4: Have Your Kids Work On Their Problem Solving
If you find yourself in a pattern of always jumping in to solve your children’s problems, practice first listening and then asking your child if they can think of a few ways to solve their problem. Have both children come up with scenarios or resolutions that are fair to both sides.
5: Praise Positives In Both Of Your Children
Often, you may find yourself in a parenting rut of giving your child negative attention and struggling to control their behaviors with positive attention alone. Try every day to praise at least five things you see your child doing that are good behaviors, and hopefully the opposite of their problematic behaviors. For instance, if your child is struggling with aggression, praise them when they are being kind to their sibling. If your child tends to whine, praise whenever you hear your child using a kind or calm voice. Praise can really eliminate attention-seeking behaviors.
Another option would be to keep a family jar where you add a marble every time you notice good behavior out of your child. When the jar fills up, the whole family could do something special together like bake cookies, go rollerskating, or go to the playground.
Do I Wait For My Child To Grow Out Of It?
If the aggression is only every now and then, not planned, and very sporadic–yes, you can wait for your child to grow out of it.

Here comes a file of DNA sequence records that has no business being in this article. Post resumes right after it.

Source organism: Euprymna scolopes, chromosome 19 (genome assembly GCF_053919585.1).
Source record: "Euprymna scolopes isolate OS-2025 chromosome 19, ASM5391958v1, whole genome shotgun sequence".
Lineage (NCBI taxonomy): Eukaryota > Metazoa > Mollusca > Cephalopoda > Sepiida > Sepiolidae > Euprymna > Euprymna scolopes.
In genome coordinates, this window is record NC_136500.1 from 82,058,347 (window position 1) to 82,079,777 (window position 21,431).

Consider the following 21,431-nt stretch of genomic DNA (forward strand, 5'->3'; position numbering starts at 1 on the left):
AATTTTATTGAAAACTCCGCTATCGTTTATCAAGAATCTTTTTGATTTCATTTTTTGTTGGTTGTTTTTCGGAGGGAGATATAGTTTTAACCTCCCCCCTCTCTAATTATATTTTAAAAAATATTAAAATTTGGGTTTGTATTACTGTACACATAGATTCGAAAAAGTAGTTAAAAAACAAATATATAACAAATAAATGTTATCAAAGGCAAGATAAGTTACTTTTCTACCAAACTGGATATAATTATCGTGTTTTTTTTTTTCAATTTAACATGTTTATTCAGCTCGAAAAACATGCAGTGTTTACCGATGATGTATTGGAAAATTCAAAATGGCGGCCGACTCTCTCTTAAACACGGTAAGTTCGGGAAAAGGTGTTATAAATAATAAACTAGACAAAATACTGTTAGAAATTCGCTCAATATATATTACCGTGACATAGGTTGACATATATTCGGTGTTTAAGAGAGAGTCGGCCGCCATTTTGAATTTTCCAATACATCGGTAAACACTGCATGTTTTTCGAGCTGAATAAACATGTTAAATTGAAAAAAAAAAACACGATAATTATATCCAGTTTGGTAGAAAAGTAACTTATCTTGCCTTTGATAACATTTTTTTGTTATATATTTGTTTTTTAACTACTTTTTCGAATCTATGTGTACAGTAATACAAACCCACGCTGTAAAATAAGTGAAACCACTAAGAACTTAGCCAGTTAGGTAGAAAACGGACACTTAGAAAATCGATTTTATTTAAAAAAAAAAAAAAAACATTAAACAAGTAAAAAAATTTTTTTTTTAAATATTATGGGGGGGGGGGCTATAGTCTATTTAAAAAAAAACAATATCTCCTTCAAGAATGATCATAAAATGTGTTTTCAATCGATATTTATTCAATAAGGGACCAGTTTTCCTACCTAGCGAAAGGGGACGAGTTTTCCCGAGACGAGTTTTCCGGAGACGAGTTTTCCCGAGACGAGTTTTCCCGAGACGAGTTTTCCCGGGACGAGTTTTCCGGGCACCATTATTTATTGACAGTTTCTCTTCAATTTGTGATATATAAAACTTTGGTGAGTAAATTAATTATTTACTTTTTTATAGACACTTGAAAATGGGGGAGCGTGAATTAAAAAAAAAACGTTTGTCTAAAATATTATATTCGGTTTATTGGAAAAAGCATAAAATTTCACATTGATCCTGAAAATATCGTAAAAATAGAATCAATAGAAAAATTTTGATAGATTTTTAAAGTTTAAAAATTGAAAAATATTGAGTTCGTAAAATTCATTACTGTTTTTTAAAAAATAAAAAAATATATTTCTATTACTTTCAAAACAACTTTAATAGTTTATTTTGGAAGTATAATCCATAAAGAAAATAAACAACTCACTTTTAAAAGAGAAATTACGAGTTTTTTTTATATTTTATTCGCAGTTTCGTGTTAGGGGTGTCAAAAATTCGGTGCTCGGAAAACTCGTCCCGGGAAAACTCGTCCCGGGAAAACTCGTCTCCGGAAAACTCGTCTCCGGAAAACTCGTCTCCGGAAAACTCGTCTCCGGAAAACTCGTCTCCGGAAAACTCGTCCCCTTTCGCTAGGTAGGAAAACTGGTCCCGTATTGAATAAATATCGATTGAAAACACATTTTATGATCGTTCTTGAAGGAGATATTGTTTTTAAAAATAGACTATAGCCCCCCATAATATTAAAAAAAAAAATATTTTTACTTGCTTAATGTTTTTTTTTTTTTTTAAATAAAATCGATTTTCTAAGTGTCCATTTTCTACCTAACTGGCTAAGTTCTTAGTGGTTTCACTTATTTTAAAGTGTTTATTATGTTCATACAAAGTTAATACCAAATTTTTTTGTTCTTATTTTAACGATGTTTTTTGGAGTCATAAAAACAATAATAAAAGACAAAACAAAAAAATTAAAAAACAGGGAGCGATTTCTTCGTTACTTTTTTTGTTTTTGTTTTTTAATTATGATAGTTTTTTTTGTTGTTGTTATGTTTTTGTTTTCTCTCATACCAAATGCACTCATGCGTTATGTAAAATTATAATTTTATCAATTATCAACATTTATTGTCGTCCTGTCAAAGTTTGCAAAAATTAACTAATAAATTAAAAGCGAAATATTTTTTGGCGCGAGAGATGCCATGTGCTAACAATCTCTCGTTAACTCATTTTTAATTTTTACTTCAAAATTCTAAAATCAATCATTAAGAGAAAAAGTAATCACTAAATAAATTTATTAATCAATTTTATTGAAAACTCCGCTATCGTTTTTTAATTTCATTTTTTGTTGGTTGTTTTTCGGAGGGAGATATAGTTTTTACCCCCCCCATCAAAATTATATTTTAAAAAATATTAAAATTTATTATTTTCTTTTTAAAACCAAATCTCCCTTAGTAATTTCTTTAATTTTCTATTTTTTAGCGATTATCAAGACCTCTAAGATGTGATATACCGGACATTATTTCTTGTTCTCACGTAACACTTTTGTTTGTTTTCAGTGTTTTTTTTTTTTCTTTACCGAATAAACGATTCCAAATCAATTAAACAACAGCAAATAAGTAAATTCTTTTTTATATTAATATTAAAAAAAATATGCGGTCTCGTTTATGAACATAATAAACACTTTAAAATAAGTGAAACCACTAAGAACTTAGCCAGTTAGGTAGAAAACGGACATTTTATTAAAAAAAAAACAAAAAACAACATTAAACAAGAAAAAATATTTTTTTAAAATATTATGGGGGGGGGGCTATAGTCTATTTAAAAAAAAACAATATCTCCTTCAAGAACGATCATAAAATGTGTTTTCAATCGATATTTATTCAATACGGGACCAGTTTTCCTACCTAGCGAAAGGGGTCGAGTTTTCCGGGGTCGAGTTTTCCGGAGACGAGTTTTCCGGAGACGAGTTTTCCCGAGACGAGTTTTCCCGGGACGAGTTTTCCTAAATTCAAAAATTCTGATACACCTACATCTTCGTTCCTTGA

However, if the aggression is occurring more days than not, you’ve hit the point where you are afraid to leave your children in the room alone or turn your back, and your household seems like chaos–this is a good time to seek therapy before it continues to get worse.
What Therapies Can Help With Aggressive Children?
At Willow Tree Healing Center, we recommend Parent-Child Interaction Therapy (PCIT) for kids ages 2-6.5 who are suffering from aggression, defiance, temper tantrums, cursing, running away, and other attention-seeking behaviors. PCIT will work to calm your child and help them to choose better behaviors. Parent-Child Interaction Therapy will also help to strengthen your relationship with your child and help you enjoy being around them again.
For older children, we recommend family therapy with an emphasis on teamwork, relationship building, and learning coping skills for when angry. Family therapy can help the whole family learn how to work together and communicate more effectively.
For more information about therapy, call our office at 757-296-8794.
If you are looking for family counseling, Mary Willoughby Romm is a licensed professional counselor in the state of Virginia who provides online therapy for Willow Tree Healing Center. She enjoys transforming the lives of women, college students, kids, tweens/teens, and families through providing communication strategies, coping skills that work, allowing a safe space to be heard, and actively working towards helping you with your challenges. She is certified in Parent-Child Interaction Therapy (ages 2-7) and Trauma-Focused Cognitive Behavioral Therapy, counsels substance abuse in teens and adults, and practices Eye Movement Desensitization Reprocessing (EMDR) Therapy.
Please sendan email to firstname.lastname@example.org to explore working together.